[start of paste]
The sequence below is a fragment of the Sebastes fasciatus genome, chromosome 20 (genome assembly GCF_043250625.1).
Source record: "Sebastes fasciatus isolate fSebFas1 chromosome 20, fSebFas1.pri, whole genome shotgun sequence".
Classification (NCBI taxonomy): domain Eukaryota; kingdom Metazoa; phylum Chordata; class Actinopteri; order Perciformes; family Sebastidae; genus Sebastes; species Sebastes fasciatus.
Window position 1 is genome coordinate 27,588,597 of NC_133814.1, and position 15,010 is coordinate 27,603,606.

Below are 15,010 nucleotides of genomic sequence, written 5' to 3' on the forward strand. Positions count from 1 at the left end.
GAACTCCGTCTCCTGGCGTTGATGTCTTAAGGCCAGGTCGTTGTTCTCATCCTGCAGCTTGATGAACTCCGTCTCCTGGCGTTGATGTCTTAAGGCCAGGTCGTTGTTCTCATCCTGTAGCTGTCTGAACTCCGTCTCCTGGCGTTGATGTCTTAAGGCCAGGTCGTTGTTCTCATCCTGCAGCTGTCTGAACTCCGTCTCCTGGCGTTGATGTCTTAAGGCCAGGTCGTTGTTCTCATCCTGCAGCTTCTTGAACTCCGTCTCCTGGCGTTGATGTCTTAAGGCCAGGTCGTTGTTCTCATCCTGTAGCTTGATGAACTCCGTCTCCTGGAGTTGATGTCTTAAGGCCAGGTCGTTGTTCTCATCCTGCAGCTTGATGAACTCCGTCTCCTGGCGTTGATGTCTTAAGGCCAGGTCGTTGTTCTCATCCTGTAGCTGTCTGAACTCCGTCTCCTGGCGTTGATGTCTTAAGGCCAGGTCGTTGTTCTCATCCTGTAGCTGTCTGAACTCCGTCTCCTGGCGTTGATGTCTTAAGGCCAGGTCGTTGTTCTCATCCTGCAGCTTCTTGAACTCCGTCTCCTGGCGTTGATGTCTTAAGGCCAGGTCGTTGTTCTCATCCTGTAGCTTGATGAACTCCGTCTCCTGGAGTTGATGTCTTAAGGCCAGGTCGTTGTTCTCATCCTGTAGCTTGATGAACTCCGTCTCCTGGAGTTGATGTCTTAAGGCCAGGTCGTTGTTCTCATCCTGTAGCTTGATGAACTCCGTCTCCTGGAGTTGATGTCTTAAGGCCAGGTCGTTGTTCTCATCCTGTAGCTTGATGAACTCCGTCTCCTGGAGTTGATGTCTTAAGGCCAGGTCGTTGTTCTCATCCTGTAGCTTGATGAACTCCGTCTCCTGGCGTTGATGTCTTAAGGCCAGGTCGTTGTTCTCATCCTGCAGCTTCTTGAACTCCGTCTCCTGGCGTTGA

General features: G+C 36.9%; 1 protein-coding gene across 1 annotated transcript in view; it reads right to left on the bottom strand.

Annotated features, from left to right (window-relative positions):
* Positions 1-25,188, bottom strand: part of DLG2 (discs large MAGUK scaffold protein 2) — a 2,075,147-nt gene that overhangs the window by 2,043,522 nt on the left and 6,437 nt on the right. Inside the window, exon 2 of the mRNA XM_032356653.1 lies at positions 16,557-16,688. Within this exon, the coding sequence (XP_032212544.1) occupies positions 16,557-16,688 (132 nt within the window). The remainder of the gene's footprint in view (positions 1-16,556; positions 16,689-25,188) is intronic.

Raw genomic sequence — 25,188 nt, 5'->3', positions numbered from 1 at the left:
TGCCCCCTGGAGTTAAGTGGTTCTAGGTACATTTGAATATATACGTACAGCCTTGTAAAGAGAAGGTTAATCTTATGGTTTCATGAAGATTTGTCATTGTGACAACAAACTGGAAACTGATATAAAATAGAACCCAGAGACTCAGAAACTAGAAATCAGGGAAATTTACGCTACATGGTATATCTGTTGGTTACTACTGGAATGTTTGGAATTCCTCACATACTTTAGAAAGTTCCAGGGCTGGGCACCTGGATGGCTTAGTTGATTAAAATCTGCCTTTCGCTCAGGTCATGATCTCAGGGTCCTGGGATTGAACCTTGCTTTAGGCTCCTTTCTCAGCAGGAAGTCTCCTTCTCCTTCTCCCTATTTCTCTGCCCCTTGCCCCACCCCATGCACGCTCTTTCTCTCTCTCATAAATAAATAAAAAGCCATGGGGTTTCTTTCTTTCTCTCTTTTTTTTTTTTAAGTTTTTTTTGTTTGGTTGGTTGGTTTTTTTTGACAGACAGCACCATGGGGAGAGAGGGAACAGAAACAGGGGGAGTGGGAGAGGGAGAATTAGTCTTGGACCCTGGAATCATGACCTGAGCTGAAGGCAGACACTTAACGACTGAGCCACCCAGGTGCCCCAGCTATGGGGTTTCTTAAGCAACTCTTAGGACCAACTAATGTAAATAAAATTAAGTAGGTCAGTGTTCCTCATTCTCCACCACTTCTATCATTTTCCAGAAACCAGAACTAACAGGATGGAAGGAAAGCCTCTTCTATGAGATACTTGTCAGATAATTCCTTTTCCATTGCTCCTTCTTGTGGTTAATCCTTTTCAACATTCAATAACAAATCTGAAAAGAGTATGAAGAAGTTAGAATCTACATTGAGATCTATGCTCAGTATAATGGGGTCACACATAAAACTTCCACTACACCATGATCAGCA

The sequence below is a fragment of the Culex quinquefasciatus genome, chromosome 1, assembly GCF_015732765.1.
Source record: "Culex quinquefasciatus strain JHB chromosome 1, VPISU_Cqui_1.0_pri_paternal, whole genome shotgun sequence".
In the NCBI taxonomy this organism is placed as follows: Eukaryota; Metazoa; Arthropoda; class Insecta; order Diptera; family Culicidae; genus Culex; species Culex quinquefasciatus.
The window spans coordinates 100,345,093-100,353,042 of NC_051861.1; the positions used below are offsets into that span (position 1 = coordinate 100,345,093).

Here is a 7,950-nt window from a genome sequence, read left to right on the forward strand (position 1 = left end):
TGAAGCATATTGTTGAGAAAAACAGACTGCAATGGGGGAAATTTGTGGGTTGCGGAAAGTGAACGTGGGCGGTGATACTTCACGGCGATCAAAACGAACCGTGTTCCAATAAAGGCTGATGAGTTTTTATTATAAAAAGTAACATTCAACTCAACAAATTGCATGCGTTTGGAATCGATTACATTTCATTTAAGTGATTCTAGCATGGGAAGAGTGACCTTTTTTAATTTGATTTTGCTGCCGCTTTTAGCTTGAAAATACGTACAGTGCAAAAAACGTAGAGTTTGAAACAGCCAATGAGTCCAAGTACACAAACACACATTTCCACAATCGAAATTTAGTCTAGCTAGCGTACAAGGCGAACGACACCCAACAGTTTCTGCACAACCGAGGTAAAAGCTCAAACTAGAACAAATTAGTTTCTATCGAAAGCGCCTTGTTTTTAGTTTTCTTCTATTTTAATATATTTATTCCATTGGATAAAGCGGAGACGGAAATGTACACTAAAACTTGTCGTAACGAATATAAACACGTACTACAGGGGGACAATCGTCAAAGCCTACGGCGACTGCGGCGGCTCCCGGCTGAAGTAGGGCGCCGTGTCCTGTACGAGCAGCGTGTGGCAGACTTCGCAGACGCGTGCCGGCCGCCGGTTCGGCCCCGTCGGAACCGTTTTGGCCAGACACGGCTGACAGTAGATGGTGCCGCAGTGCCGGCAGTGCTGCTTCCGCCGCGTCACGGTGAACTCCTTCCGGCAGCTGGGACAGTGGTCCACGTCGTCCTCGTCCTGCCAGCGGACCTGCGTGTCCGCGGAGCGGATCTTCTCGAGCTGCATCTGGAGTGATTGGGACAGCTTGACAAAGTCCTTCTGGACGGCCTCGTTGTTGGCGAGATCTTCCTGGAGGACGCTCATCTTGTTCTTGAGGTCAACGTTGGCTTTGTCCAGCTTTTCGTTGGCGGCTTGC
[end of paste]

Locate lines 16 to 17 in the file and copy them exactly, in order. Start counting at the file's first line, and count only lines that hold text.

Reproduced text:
Here is a 7,950-nt window from a genome sequence, read left to right on the forward strand (position 1 = left end):
TGAAGCATATTGTTGAGAAAAACAGACTGCAATGGGGGAAATTTGTGGGTTGCGGAAAGTGAACGTGGGCGGTGATACTTCACGGCGATCAAAACGAACCGTGTTCCAATAAAGGCTGATGAGTTTTTATTATAAAAAGTAACATTCAACTCAACAAATTGCATGCGTTTGGAATCGATTACATTTCATTTAAGTGATTCTAGCATGGGAAGAGTGACCTTTTTTAATTTGATTTTGCTGCCGCTTTTAGCTTGAAAATACGTACAGTGCAAAAAACGTAGAGTTTGAAACAGCCAATGAGTCCAAGTACACAAACACACATTTCCACAATCGAAATTTAGTCTAGCTAGCGTACAAGGCGAACGACACCCAACAGTTTCTGCACAACCGAGGTAAAAGCTCAAACTAGAACAAATTAGTTTCTATCGAAAGCGCCTTGTTTTTAGTTTTCTTCTATTTTAATATATTTATTCCATTGGATAAAGCGGAGACGGAAATGTACACTAAAACTTGTCGTAACGAATATAAACACGTACTACAGGGGGACAATCGTCAAAGCCTACGGCGACTGCGGCGGCTCCCGGCTGAAGTAGGGCGCCGTGTCCTGTACGAGCAGCGTGTGGCAGACTTCGCAGACGCGTGCCGGCCGCCGGTTCGGCCCCGTCGGAACCGTTTTGGCCAGACACGGCTGACAGTAGATGGTGCCGCAGTGCCGGCAGTGCTGCTTCCGCCGCGTCACGGTGAACTCCTTCCGGCAGCTGGGACAGTGGTCCACGTCGTCCTCGTCCTGCCAGCGGACCTGCGTGTCCGCGGAGCGGATCTTCTCGAGCTGCATCTGGAGTGATTGGGACAGCTTGACAAAGTCCTTCTGGACGGCCTCGTTGTTGGCGAGATCTTCCTGGAGGACGCTCATCTTGTTCTTGAGGTCAACGTTGGCTTTGTCCAGCTTTTCGTTGGCGGCTTGC